ABBOTSFORD – Vertical farms will no longer have to seek permission from the Agricultural Land Commission to set up on protected farmland under a host of changes announced
“We are making changes to support agritech and intensive crop production, like vertical farming, on the Agricultural Land Reserve,” BC agriculture minister Lana Popham said in a sparsely attended Saturday morning news conference on the Family Day long weekend. “Regulatory updates are needed to ensure there is clarity about which new innovative systems are allowed on the ALR.”
Popham said the move addresses a host of pressing issues, including food security, economic assistance to Abbotsford following the devastating November floods, and climate change.
“The future of farming and food production here in BC is one where we must consider all options,” says Popham, who considers vertical farms a natural extension of greenhouse systems. “Vertical farming will create even more opportunities to increase the food supply in the province, allowing farmers new options to produce more food year-round in more challenging climates.”
In addition to the rule change, the province is also pressing ahead with its Regenerative Agriculture and Agritech Network, an agritech concierge overseen by the BC Ministry of Jobs, Economic Recovery and Innovation and an agritech centre of excellence.
The announcement makes good on a recommendation the BC Food Security Task Force made in January 2020 to open the ALR for agritech development. It proposed setting aside more than 28,400 acres of protected farmland for agritech and agri-industrial uses. Popham downplayed criticism at the time, but the new proposal goes a step further by greenlighting agritech ventures across the ALR.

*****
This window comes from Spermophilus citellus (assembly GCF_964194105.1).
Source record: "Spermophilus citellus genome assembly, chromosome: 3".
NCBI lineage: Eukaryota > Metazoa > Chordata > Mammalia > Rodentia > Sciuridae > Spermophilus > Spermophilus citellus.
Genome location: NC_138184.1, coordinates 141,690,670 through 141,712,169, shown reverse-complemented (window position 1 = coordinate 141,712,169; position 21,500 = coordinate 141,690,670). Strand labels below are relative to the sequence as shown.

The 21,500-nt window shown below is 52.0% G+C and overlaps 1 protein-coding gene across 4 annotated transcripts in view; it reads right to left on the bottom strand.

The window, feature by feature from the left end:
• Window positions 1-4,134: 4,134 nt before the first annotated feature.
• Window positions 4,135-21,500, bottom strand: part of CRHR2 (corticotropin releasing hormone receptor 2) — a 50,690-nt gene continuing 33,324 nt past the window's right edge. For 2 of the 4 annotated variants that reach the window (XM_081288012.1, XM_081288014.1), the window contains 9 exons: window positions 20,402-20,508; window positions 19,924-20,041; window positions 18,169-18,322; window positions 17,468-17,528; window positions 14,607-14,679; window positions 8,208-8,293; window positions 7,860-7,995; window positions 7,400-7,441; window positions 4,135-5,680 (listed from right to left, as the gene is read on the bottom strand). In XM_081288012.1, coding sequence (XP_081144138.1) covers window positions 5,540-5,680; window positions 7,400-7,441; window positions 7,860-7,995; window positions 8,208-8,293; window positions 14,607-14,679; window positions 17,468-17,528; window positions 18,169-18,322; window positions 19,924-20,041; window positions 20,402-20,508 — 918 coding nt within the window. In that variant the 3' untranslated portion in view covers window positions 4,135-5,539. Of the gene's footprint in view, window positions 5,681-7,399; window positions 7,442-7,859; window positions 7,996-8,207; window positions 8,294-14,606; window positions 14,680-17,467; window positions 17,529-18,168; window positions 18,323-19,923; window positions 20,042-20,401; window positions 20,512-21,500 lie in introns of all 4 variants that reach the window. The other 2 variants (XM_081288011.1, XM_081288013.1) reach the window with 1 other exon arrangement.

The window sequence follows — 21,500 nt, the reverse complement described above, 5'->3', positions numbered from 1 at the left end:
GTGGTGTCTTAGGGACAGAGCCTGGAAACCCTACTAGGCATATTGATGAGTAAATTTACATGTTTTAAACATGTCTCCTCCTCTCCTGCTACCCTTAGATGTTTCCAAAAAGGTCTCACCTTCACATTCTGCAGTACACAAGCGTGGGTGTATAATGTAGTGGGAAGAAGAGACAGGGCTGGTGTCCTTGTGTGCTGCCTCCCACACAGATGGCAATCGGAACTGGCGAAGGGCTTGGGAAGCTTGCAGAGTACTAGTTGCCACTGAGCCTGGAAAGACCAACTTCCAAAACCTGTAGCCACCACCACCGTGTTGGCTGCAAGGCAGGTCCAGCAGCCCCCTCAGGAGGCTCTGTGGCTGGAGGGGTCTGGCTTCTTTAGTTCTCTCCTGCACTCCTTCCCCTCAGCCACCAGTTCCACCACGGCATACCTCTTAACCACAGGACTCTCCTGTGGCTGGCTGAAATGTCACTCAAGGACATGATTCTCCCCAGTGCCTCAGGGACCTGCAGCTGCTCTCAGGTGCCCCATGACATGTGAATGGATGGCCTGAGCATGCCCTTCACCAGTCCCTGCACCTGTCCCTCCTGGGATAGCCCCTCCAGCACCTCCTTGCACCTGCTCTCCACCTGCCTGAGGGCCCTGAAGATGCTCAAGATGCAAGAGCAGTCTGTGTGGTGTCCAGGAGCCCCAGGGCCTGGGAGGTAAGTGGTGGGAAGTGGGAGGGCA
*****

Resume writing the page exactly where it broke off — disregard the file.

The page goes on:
The exact wording of the new regulation has not been released.
Richmond’s Harold Steves, who was instrumental in establishing the ALR in 1973, called out the province on Twitter.
“This #BCNDP Government has destroyed more farmland than all other governments combined since the #ALR saved farmland in 1973,” he says. “Just as we were getting resigned to the loss of 10,000 acres at #SiteC we are faced with the loss of more farmland to industry.”
Shaundehl Runka, a former land commissioner who served on the task force Popham set up in 2018 to recommend ways to revitalize the ALR, expressed frustration. She called out the original proposal to create an agri-industrial zone within the ALR, and the current proposal is no better.
“This is another thinly veiled excuse to use less expensive ALR land for a use that could be located elsewhere. It is no different than monster homes or other types of industrial activity locating on ALR land,” she says. “This is exactly the kind of land use pressure that led to the creation of the ALR.”
She wonders why the province isn’t creating opportunities for new farmers to secure land within the ALR.
“It is shocking to hear that government will be helping agri-tech industry to secure land in the ALR,” she says. “They could instead be helping young farmers enter the land market for agriculture or existing farmers to expand.”
Opposition agriculture critic and Delta South MLA Ian Paton echoed the concerns.
“God knows they’ve covered up enough prime farmland in Delta with greenhouses, which is almost the same as vertical farming. Instead of growing lettuce, they’re growing cucumbers, tomatoes and peppers. But it’s all, basically, on a concrete floor,” he says.
Moreover, controlled-environment systems like greenhouses and vertical farms are typically beyond the means of new entrants, unless they’re extremely well capitalized.
“It’s cost-prohibitive,” he says. “There’s only 12 vertical farms in all of Canada. And why is that? This is something that people with suits and ties get into from downtown Vancouver, not conventional farmers.”
Changes to provincial regulations typically require a period of public feedback. However, Popham did not indicate any chance for public input. Instead, she said the change will take effect in August through an order-in-council.
Paton plans to challenge the rule change in the legislature.